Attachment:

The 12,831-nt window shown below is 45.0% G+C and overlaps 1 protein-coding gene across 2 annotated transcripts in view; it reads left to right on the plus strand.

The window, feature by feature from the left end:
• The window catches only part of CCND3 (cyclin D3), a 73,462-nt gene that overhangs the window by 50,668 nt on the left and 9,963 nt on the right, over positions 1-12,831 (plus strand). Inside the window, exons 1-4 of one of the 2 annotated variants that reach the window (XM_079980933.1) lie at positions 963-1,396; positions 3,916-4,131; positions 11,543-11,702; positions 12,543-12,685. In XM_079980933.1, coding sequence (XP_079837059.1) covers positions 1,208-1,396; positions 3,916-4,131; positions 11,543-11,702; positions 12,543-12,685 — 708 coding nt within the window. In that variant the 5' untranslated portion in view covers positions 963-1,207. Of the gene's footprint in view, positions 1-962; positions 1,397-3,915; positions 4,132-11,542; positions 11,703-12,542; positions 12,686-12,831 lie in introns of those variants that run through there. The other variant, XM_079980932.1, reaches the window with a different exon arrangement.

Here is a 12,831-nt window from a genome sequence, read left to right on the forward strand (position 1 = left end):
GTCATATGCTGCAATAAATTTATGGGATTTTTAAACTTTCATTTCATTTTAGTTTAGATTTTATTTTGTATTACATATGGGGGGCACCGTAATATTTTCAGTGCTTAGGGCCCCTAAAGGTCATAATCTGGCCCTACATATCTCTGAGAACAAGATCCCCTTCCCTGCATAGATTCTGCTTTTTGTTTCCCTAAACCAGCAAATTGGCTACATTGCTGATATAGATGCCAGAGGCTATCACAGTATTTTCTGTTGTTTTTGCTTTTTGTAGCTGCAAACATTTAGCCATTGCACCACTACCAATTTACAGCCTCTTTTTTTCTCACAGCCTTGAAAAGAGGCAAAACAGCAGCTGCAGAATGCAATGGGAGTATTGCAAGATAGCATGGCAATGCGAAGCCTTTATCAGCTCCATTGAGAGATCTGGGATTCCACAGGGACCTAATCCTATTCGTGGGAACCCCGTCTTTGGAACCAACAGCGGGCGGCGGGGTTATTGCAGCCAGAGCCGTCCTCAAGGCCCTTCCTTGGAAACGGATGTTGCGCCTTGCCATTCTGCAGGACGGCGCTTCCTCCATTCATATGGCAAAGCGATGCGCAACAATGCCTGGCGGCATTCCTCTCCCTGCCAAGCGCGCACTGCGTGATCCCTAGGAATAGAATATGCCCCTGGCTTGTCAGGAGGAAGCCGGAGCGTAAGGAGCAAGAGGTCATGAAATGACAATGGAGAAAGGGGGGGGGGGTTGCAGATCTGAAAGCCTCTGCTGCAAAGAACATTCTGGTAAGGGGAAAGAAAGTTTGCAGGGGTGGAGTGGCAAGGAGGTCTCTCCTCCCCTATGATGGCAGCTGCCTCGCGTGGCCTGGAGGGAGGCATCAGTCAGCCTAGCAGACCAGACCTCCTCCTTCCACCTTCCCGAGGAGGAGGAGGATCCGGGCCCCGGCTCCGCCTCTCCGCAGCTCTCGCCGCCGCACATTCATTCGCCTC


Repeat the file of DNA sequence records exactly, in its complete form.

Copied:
The 12,831-nt window shown below is 45.0% G+C and overlaps 1 protein-coding gene across 2 annotated transcripts in view; it reads left to right on the plus strand.

The window, feature by feature from the left end:
• The window catches only part of CCND3 (cyclin D3), a 73,462-nt gene that overhangs the window by 50,668 nt on the left and 9,963 nt on the right, over positions 1-12,831 (plus strand). Inside the window, exons 1-4 of one of the 2 annotated variants that reach the window (XM_079980933.1) lie at positions 963-1,396; positions 3,916-4,131; positions 11,543-11,702; positions 12,543-12,685. In XM_079980933.1, coding sequence (XP_079837059.1) covers positions 1,208-1,396; positions 3,916-4,131; positions 11,543-11,702; positions 12,543-12,685 — 708 coding nt within the window. In that variant the 5' untranslated portion in view covers positions 963-1,207. Of the gene's footprint in view, positions 1-962; positions 1,397-3,915; positions 4,132-11,542; positions 11,703-12,542; positions 12,686-12,831 lie in introns of those variants that run through there. The other variant, XM_079980932.1, reaches the window with a different exon arrangement.

Here is a 12,831-nt window from a genome sequence, read left to right on the forward strand (position 1 = left end):
GTCATATGCTGCAATAAATTTATGGGATTTTTAAACTTTCATTTCATTTTAGTTTAGATTTTATTTTGTATTACATATGGGGGGCACCGTAATATTTTCAGTGCTTAGGGCCCCTAAAGGTCATAATCTGGCCCTACATATCTCTGAGAACAAGATCCCCTTCCCTGCATAGATTCTGCTTTTTGTTTCCCTAAACCAGCAAATTGGCTACATTGCTGATATAGATGCCAGAGGCTATCACAGTATTTTCTGTTGTTTTTGCTTTTTGTAGCTGCAAACATTTAGCCATTGCACCACTACCAATTTACAGCCTCTTTTTTTCTCACAGCCTTGAAAAGAGGCAAAACAGCAGCTGCAGAATGCAATGGGAGTATTGCAAGATAGCATGGCAATGCGAAGCCTTTATCAGCTCCATTGAGAGATCTGGGATTCCACAGGGACCTAATCCTATTCGTGGGAACCCCGTCTTTGGAACCAACAGCGGGCGGCGGGGTTATTGCAGCCAGAGCCGTCCTCAAGGCCCTTCCTTGGAAACGGATGTTGCGCCTTGCCATTCTGCAGGACGGCGCTTCCTCCATTCATATGGCAAAGCGATGCGCAACAATGCCTGGCGGCATTCCTCTCCCTGCCAAGCGCGCACTGCGTGATCCCTAGGAATAGAATATGCCCCTGGCTTGTCAGGAGGAAGCCGGAGCGTAAGGAGCAAGAGGTCATGAAATGACAATGGAGAAAGGGGGGGGGGGTTGCAGATCTGAAAGCCTCTGCTGCAAAGAACATTCTGGTAAGGGGAAAGAAAGTTTGCAGGGGTGGAGTGGCAAGGAGGTCTCTCCTCCCCTATGATGGCAGCTGCCTCGCGTGGCCTGGAGGGAGGCATCAGTCAGCCTAGCAGACCAGACCTCCTCCTTCCACCTTCCCGAGGAGGAGGAGGATCCGGGCCCCGGCTCCGCCTCTCCGCAGCTCTCGCCGCCGCACATTCATTCGCCTC